Thanos believed that the universe would be a better place with fewer people, so at the end of the movie he snapped his fingers and half the living creatures on Earth dissolved.
Shown dissolving were Spider-Man, Black Panther, Doctor Strange, Winter Soldier, Scarlet Witch, Nick Fury, Hank Pym (the original Ant-Man), Loki, Heimdall, Gamora and most of the Guardians of the Galaxy.
The survivors include Iron Man, Captain America, Thor, Hulk, Black Widow and Hawkeye, Ant-Man (Scott Lang) and War Machine, who, with an assist from Captain Marvel, will take on Thanos.
Suspicious people have noted that the “survivors” were the big-paycheck actors whose contracts were ending, so maybe they are really the ones on the way out.
“No comment,” said Russo. “Really, I don’t want to spoil it.”
The Russo Brothers and Chris Evans (Steve Rogers/Captain America) on the set of ‘Captain America: The Winter Soldier’
“Keep in mind that there was a rift between Cap and Iron Man in ‘Civil War’ that has never healed,” Russo said. “They did not reconcile in ‘Infinity War,’ and that prevented them from working as a team. Perhaps that is the reason Thanos won. I’m not saying anymore.”
Russo said the brothers have been busy.
“We used our success at Marvel to set up our own company, AGBO,” he said. “The origin of that name is a funny story. When we were students at Case [Western Reserve University], we started a sketch comedy troupe. We were trying to get publicity, and Joe had an idea.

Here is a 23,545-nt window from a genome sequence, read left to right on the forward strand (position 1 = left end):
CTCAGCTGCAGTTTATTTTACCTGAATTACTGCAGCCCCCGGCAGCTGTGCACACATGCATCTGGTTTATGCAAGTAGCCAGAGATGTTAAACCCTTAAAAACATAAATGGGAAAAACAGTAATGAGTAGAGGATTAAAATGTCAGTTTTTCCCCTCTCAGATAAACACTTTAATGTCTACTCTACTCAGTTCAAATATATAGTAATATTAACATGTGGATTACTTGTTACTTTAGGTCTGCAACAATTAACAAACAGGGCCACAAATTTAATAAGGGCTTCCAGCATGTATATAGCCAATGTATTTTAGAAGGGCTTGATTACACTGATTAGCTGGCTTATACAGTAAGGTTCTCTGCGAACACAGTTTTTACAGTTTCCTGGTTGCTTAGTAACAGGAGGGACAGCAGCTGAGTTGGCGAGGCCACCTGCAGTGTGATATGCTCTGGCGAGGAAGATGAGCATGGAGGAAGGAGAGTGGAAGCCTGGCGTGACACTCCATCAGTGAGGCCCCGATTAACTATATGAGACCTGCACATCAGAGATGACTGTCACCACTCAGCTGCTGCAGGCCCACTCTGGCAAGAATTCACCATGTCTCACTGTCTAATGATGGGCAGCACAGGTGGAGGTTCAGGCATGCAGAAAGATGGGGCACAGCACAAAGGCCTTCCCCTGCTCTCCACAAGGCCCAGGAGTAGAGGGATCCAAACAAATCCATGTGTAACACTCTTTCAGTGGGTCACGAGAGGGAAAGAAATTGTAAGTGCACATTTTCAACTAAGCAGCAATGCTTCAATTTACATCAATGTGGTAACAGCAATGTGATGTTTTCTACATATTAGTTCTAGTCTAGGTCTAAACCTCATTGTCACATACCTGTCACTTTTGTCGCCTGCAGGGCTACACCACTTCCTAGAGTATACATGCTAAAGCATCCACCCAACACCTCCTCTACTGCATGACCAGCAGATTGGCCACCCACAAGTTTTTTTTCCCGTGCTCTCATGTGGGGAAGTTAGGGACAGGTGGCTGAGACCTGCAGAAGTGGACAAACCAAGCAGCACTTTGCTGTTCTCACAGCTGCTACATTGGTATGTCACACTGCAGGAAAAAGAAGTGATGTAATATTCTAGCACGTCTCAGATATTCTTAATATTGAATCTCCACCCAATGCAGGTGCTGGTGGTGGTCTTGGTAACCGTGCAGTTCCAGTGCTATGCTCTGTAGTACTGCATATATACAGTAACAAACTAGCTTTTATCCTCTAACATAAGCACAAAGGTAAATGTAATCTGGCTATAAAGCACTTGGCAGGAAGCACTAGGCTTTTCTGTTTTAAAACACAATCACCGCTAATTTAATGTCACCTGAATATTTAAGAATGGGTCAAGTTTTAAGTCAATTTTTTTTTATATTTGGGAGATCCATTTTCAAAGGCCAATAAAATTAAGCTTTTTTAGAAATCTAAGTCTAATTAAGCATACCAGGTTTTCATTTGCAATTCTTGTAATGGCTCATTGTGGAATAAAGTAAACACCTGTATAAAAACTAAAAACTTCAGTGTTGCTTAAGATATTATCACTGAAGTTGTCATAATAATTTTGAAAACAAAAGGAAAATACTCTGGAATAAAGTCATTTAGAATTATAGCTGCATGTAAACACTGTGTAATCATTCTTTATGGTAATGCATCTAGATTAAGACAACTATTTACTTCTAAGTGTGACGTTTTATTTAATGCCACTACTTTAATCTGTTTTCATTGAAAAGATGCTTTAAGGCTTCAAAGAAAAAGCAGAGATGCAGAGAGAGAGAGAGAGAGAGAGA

“He wrote a scathing review of the show for the Case student newspaper,” he continued. “The reviewer despised the show. But we were able to talk about everything that was special about the show, disguised as a nasty review by someone named Gozie Agbo. Joe also used that name when he performed as an actor, so that’s how we ended up with AGBO.”
Since Marvel movies are not in the Russo Brothers’ foreseeable future, is there any chance that the brothers would bring their directing skills to DC and Warner Bros., whose superhero films have paled before Marvel’s?
“We consider all possibilities,” he said. “We would consider doing a DC superhero movie. After all, when I was a kid, my favorite character was Batman.”
Russo said it’s also too soon to talk about the repercussions of the purchase of Fox by Disney, meaning they can now bring the X-Men, the Fantastic Four and others into a joint universe.
“It’s all too new,” he said. “But my brother and are have always been huge fans of Wolverine.” Never say never, he said. “There are no plans for that, but who knows?”
Last April, after the release of “Infinity War,” the brothers hosted a showing of it along with both of their Captain America movies at the Cleveland Institute of Art Cinematheque. He said something similar is planned for the opening of “Endgame.”
“We will return to Cleveland and host a showing; we’re still working out the details,” he said.
In order to bring the Russo Brothers back to the CLE to make their next movie, Cherry, we must expand the Ohio Motion Picture Tax Credit.
See how you can help by contacting your lawmakers HERE.